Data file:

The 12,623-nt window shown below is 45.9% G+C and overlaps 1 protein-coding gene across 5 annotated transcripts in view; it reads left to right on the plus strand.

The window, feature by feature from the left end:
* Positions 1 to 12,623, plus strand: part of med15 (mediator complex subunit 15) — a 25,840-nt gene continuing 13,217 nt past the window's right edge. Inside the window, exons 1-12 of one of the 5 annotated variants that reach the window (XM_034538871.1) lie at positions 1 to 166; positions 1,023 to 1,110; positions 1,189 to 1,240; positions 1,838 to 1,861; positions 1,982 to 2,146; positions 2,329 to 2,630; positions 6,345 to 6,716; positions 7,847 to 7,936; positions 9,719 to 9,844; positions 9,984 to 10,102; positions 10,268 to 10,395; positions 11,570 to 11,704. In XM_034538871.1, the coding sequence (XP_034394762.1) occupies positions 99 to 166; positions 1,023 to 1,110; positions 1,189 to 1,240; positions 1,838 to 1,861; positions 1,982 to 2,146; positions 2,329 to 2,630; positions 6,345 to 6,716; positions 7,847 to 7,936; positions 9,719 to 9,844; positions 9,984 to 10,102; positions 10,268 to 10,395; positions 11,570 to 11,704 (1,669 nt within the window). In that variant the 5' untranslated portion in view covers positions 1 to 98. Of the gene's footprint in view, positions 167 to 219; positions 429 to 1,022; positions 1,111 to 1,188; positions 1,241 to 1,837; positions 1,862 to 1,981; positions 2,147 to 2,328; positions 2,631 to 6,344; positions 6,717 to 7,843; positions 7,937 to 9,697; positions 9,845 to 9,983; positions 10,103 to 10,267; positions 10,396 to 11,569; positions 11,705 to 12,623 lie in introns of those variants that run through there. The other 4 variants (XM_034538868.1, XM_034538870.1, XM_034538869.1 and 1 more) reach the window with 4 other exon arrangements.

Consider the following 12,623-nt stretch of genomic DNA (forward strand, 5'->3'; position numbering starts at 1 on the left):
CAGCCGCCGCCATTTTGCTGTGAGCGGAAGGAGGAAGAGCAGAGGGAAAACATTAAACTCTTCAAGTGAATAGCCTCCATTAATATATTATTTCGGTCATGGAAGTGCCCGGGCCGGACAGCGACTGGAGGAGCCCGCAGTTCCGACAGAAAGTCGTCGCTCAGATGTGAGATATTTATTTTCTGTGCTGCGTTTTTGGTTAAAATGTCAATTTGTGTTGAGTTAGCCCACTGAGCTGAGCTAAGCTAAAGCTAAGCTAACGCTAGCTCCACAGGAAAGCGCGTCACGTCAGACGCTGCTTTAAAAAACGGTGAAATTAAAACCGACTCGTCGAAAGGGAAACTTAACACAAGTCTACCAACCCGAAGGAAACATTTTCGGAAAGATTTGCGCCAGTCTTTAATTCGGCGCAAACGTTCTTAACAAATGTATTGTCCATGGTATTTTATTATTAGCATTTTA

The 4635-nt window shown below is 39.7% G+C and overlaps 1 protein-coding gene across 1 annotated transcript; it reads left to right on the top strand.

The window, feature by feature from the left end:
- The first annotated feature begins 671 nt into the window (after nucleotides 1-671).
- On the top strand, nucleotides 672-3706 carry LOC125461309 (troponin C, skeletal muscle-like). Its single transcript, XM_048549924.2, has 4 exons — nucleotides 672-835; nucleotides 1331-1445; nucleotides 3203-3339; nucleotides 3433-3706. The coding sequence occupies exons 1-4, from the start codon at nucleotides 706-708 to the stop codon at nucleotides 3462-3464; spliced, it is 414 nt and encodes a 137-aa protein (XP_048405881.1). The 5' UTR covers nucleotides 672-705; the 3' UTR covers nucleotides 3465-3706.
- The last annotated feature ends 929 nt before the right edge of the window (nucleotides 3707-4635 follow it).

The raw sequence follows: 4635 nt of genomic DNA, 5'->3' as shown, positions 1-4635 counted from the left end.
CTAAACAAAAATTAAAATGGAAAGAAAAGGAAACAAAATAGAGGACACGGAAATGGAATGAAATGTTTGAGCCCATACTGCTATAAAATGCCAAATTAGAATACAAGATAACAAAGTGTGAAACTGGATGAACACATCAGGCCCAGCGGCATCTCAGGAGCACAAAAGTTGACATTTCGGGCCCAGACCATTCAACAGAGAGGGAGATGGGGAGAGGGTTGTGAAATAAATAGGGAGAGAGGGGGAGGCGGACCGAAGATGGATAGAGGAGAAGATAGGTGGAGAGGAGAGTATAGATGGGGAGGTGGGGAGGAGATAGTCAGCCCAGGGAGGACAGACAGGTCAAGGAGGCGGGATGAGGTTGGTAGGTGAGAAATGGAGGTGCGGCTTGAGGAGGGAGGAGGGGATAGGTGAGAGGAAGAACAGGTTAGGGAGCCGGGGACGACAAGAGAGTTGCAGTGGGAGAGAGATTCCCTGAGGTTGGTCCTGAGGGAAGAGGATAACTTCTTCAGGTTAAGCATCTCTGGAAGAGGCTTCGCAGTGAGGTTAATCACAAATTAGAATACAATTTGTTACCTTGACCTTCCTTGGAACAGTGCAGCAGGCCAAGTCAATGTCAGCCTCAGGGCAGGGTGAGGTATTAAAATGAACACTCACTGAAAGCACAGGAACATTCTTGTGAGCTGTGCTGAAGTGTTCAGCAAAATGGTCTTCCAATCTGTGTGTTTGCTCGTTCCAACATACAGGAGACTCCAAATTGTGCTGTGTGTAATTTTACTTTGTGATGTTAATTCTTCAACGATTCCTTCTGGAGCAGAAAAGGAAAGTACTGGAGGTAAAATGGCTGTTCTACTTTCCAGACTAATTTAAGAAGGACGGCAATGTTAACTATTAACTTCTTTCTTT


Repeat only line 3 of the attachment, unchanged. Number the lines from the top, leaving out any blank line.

* Positions 1 to 12,623, plus strand: part of med15 (mediator complex subunit 15) — a 25,840-nt gene continuing 13,217 nt past the window's right edge. Inside the window, exons 1-12 of one of the 5 annotated variants that reach the window (XM_034538871.1) lie at positions 1 to 166; positions 1,023 to 1,110; positions 1,189 to 1,240; positions 1,838 to 1,861; positions 1,982 to 2,146; positions 2,329 to 2,630; positions 6,345 to 6,716; positions 7,847 to 7,936; positions 9,719 to 9,844; positions 9,984 to 10,102; positions 10,268 to 10,395; positions 11,570 to 11,704. In XM_034538871.1, the coding sequence (XP_034394762.1) occupies positions 99 to 166; positions 1,023 to 1,110; positions 1,189 to 1,240; positions 1,838 to 1,861; positions 1,982 to 2,146; positions 2,329 to 2,630; positions 6,345 to 6,716; positions 7,847 to 7,936; positions 9,719 to 9,844; positions 9,984 to 10,102; positions 10,268 to 10,395; positions 11,570 to 11,704 (1,669 nt within the window). In that variant the 5' untranslated portion in view covers positions 1 to 98. Of the gene's footprint in view, positions 167 to 219; positions 429 to 1,022; positions 1,111 to 1,188; positions 1,241 to 1,837; positions 1,862 to 1,981; positions 2,147 to 2,328; positions 2,631 to 6,344; positions 6,717 to 7,843; positions 7,937 to 9,697; positions 9,845 to 9,983; positions 10,103 to 10,267; positions 10,396 to 11,569; positions 11,705 to 12,623 lie in introns of those variants that run through there. The other 4 variants (XM_034538868.1, XM_034538870.1, XM_034538869.1 and 1 more) reach the window with 4 other exon arrangements.